The spring of 2008 the Olympic torch came right by the HNC. All of the classes that morning were cancelled and we went out to the street and got to see the torch from 20 feet away as it passed. It’s something you just can’t replicate. It’s one of the things that at the time I thought it was cool and interesting, but I didn’t quite realize how important the Olympics were for China. It’s only as the years have passed that I’ve truly come to understand how fortunate I was to be in China in 2008.

Do you have any advice for students looking to write about China in their careers?
I think it is very important to look for unusual stories. Foreign correspondents tend to be based in Beijing or Shanghai or Hong Kong, and so if a young journalist is interested in going to China, there would be a lot of value in going to different cities or out to the countryside, so we get a more layered understanding of the country and its political and social dynamics.

I also recommend reading widely – reading about other places besides from China. I gravitate towards Russia, India, other countries in Asia, I just picked up a book on Brazil. There are certain countries that make for certain parallels – i.e. politically comparing China and Russia. It’s important to think about the world more broadly. Read other people, read other opinions, read a variety of writing styles, if you’re someone who’s really interested in writing. There are plenty of different ways to write about the world, and I think we need to train ourselves well in being good writers.

Do you have any thoughts on encouraging different voices in the conversation on China?
In my previous role, I was co-director of the Public Intellectuals program at the National Committee on US China Relations. That program trains mid-career scholars in learning how to do good interviews, how to speak with non-academic audiences and how to take their knowledge on China and disseminate it to the general public. It introduces the fellows to journalists in the US and China and they get to know each other so that the next time the journalist needs a source, they can use someone they’ve met through that program. That program is a fantastic way to introduce new voices into the conversation. Journalists can go into the national committee website and there’s a list of the 100 intellectual program fellows, and their academic specialties.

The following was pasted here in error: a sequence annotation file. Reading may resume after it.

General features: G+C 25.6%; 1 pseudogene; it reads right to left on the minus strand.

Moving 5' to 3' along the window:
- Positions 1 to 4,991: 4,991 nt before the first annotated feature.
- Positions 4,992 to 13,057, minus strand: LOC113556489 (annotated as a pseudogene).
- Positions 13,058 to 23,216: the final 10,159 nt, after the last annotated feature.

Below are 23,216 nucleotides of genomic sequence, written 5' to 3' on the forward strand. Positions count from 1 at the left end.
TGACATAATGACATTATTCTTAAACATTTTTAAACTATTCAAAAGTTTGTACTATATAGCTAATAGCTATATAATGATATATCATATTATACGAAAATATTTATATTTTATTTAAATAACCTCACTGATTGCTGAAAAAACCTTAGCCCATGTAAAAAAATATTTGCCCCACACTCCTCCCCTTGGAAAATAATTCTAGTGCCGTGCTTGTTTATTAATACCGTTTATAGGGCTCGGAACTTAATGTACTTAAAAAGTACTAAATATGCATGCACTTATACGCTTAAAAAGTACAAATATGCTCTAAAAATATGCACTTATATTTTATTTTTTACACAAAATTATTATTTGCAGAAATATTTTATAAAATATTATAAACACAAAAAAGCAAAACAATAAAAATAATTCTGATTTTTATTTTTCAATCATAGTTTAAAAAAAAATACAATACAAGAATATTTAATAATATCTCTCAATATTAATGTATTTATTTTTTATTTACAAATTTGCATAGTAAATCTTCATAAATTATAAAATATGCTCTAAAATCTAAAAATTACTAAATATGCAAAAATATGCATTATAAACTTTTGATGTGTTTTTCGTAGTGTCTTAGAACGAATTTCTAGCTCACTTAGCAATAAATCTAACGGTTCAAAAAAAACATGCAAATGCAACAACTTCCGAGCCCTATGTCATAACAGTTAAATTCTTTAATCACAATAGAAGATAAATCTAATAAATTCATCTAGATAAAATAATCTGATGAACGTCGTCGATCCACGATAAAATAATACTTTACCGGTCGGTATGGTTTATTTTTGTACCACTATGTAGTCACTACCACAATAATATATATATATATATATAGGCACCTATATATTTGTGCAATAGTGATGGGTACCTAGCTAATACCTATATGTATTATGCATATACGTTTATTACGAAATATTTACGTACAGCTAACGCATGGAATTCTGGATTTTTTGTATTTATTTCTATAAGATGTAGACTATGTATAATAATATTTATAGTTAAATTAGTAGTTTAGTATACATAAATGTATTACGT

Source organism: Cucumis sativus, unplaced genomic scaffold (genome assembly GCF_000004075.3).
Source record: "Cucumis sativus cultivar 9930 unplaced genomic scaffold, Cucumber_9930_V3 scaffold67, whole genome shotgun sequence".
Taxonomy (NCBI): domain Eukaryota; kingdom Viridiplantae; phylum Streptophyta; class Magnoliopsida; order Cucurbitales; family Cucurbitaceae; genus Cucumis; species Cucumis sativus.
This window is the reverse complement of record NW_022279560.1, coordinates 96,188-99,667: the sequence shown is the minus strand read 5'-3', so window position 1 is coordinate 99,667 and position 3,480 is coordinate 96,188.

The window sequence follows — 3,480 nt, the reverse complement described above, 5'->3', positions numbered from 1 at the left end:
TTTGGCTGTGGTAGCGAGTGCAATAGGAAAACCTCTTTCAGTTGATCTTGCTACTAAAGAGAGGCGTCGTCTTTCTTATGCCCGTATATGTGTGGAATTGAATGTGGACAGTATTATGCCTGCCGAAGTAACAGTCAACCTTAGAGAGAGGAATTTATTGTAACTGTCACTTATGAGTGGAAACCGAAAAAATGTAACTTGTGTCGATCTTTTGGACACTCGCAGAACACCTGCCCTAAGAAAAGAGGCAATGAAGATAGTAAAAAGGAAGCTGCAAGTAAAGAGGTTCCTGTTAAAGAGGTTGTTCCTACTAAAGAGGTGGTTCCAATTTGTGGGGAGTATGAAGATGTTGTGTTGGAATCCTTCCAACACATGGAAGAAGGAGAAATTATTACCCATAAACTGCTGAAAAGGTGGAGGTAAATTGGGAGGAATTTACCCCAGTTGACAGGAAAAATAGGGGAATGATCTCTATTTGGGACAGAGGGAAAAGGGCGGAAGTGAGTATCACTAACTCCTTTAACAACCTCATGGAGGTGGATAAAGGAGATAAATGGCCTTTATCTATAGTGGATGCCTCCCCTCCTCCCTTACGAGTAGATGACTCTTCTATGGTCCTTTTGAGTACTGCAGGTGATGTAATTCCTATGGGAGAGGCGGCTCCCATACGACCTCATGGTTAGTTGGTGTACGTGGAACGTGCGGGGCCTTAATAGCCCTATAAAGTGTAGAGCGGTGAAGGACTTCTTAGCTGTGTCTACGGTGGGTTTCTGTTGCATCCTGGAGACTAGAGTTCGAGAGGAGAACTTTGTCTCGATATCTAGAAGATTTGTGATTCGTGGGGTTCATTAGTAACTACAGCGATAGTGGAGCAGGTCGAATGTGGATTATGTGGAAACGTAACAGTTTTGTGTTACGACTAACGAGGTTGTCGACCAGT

Do you have any podcast or book recommendations?
I'm a huge fan of podcasts and subscribe to a bunch of them. Aside from the Sinica podcast, other excellent China podcasts are Laszlo Montgomery's China History Podcast, the Little Red Podcast that Louisa Lim and Graeme Smith are doing from Australia, and Radii China's new Wo men/Women podcast, in which two Chinese women speak with guests about a wide range of topics, from Donald Trump and U.S.-China relations to adventure travel.

Any last thoughts on the HNC and your relationships stemming from the HNC?

When I lived in Shanghai there was an HNC alumni book club. We would get together on Sunday afternoons once or twice a month and talk about different books, dealing with international relations or China. None of them were people I’d gone to the center with but we all had that connection. It’s one of those things that when you find out you both went to the HNC, and even if they went there 10 or 15 or 20 years before you did, there’s still that connection there, so it’s just a really invaluable place to learn a lot and to meet people, and to forge those sorts of networks. It’s hard to believe I was there ten years ago – it just feels like yesterday.

Interview completed by Anna Woods, HNC Certificate/SAIS MA '18